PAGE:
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How much rub to apply to spare ribs, Please and Thank You!

post #1 of 10
Thread Starter 

I bought a MasterBuilt Smokehouse electric smoker this week and have been making rubs today. My first smoke will be 2 huge racks of Spareribs, one will be with 'MDM’s FINGER LICKIN’ RIB RUB' and the other rack will be 'Jeff's Naked Rib Rub' both using the mustard starter..  I plan on using the 321 method for my first smoke and using apple wood although I do have cherry and hickory as well.  I do not plan on saucing my ribs, i'm from the old school, if I even have to put steak sauce on a steak then something is wrong.  I love natural flavors and juices. It seems to me as if optimum temp is around 225??

  I have been doing some serious study to some ebooks and these forums and to friends and coworkers in preparation for his momentous event and cannot wait to start in the upcoming days. I am truly nervous about this first venture.

  I am very concerned about using too much apple for flavor as I am using wood chips and spritzing with apple juice as well.  I am mostly concerned about how much rub to apply to them.  It seems like it is about a cup each total, but am terrified of fouling things up by using too much.

  Please and Thank You so much to anyone in advance, I will begin posting pictures as soon as I start figuring out the menus in the forums.  And will also shorten my posts as well!!!

post #2 of 10
I never spritz my ribs and just light olive oil enough rub to coat well,usally just some sauce on the side at most for me. It's usallt around 4 tablespoons approx per rack just right down what you do so you don't forget and you can adjust for your next smoke. I also never foil but many do experiment its part of the fun.
post #3 of 10

Hey Scott and welcome to the site.

 

A cup  of rub each sure sound like allot to me. I would suggest just a nice light even coating, as you don't want to over season them.

post #4 of 10

Hi Scott - Welcome

 

A rub is what it says - a rub. Apply sufficient to the surface of the ribs and rub it in. I usually start with a couple of tablespoons of rub on each surface and then rub it well in in all over - adding more if required. Then pick up the ribs and let any excess rub fall off - this can be collected and used on the next side.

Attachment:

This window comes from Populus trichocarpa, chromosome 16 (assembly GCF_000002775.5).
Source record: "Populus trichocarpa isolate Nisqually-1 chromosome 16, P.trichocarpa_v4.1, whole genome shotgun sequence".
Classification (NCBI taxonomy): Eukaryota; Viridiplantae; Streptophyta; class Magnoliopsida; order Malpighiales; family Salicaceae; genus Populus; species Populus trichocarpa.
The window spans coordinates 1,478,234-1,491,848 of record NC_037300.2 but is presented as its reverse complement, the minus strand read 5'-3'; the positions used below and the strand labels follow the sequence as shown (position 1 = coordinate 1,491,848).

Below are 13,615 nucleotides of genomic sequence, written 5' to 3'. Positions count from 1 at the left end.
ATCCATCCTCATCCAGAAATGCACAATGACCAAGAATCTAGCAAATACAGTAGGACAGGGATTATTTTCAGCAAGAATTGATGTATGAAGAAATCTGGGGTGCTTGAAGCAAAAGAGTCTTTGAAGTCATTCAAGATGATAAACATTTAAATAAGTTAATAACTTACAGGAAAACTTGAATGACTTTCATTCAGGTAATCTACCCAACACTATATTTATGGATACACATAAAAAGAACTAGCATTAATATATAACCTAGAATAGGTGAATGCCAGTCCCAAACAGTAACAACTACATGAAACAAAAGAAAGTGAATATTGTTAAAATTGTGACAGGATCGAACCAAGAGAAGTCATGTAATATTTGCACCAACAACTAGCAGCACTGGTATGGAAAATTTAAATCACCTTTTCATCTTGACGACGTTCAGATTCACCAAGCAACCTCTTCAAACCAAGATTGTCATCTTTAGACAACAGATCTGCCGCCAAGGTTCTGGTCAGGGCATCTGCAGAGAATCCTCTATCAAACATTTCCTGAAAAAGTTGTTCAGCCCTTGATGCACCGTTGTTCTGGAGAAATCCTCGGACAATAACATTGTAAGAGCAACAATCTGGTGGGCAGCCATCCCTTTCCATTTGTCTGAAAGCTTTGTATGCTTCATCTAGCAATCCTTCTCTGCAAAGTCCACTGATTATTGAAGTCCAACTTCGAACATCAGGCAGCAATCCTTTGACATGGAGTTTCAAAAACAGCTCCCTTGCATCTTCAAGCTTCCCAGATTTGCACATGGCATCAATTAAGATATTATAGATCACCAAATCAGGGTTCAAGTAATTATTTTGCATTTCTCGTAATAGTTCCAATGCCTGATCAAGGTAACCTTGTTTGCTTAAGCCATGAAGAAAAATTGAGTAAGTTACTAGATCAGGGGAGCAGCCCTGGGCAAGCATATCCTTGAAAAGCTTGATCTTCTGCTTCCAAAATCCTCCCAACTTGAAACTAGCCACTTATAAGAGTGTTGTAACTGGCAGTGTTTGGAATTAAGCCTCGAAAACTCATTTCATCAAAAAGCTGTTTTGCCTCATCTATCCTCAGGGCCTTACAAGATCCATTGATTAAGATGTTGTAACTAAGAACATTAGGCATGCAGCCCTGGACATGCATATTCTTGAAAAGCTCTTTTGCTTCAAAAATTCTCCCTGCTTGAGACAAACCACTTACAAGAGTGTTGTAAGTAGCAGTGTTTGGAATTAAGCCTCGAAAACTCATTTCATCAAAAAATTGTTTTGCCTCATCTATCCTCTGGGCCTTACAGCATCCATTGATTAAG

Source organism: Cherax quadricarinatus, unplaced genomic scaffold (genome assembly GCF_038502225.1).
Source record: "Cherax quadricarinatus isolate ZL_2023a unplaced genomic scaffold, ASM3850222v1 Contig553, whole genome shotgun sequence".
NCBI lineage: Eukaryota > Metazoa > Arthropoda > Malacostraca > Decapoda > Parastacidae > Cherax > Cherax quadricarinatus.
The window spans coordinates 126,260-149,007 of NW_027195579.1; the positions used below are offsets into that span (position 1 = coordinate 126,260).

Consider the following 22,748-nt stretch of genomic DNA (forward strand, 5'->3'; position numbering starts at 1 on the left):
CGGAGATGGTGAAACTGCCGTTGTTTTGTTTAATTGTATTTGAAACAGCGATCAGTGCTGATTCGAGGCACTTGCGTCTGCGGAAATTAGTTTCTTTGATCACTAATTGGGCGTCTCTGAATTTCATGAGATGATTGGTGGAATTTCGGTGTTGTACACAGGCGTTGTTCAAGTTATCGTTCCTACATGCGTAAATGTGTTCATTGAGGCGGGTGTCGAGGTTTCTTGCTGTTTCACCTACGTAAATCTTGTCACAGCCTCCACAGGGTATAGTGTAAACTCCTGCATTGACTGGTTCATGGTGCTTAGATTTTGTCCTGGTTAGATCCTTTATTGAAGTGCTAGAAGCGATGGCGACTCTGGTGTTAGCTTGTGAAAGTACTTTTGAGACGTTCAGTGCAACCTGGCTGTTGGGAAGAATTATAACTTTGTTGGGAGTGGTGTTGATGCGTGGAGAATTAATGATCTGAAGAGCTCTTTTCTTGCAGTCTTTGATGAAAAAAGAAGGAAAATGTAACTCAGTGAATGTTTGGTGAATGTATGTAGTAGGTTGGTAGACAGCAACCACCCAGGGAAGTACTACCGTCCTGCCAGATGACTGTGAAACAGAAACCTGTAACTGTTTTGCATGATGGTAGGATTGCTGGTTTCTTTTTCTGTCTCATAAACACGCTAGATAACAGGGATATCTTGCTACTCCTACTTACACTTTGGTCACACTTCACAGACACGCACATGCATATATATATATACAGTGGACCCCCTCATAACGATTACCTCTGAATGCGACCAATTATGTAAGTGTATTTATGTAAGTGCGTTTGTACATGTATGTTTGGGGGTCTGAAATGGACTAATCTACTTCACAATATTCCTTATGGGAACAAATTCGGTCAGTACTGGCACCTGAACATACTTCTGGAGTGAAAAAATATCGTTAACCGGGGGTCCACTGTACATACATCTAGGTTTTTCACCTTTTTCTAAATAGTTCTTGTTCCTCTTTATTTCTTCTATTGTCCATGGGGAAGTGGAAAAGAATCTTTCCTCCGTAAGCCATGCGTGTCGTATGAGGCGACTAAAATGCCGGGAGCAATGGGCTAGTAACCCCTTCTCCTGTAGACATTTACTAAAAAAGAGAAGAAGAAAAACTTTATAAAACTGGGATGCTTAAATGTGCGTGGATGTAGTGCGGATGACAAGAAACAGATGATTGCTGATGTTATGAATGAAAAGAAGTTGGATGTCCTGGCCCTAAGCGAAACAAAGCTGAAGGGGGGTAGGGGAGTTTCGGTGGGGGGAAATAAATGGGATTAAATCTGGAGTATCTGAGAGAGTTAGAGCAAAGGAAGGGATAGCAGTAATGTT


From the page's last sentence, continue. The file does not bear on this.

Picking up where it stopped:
A couple of different types of rub and what they look like before I vac pack them for the fridge overnight.

 

 

 

Trimmed ribs vac packed

 

post #5 of 10

The amount of rub will also be dictated by the ingredients. I make my own rubs and they are predominantly spices with fairly little salt and sugar. With bought rubs you need to look at the salt content and if it is high then use less. If salt and/or sugar is the first ingredient then my advice would be to avoid that product completely as it is then more of a seasoning than a rub.

post #6 of 10

It is a matter of taste. As said above it isn't a breading it is a rub. Keep track of what you do so you can adjust for the next smoke, Remember to post a Qview.

Happy smoken.

David

post #7 of 10
Quote:
Originally Posted by dirtworldmike View Post
 

Hey Scott and welcome to the site.

 

A cup  of rub each sure sound like allot to me. I would suggest just a nice light even coating, as you don't want to over season them.

 

I agree with Mike!!

 

I use rub heavier on Butts because a butt is a big thick hunk of meat.

 

If you use rub too heavy on a slab of ribs, the top side is so close to the bottom side that your percentage of rub to meat is much too high---And will be too spicy. Half of the slab of ribs is bones too, making it even less meat to rub ratio.

 

 

Bear

post #8 of 10

I apply my rubs in multiple layers using different rubs but at the end of it, one can still see the meat through the rub.  I'm a fan of tasting the meat and think that folks can post smoke season their own to varying degrees using sauces.  I always serve my sauces as a side so that the ratio can be determined by the one consuming the meat. 

post #9 of 10
Also depends on % salt, sugar, pepper, etc is in your rub. Jeff's rub is low on the salt content (best rub I found, but I do modify to my preference) so I go a little heavier with it on my ribs than I would if I used some other rub.
post #10 of 10
I'm not a fan of black crusty bark so I go a little lighter on rubs. Also, I've found a heavier coating can get pasty, leading to a somewhat unpleasant mouth feel. I also cook ribs at 275, so a lighter coat is less likely to scorch.
Long and short is, as has been mentioned, it's a matter of taste. I like the rub to complement the meat and smoke flavors, not to steal the show. So for me, less is more.
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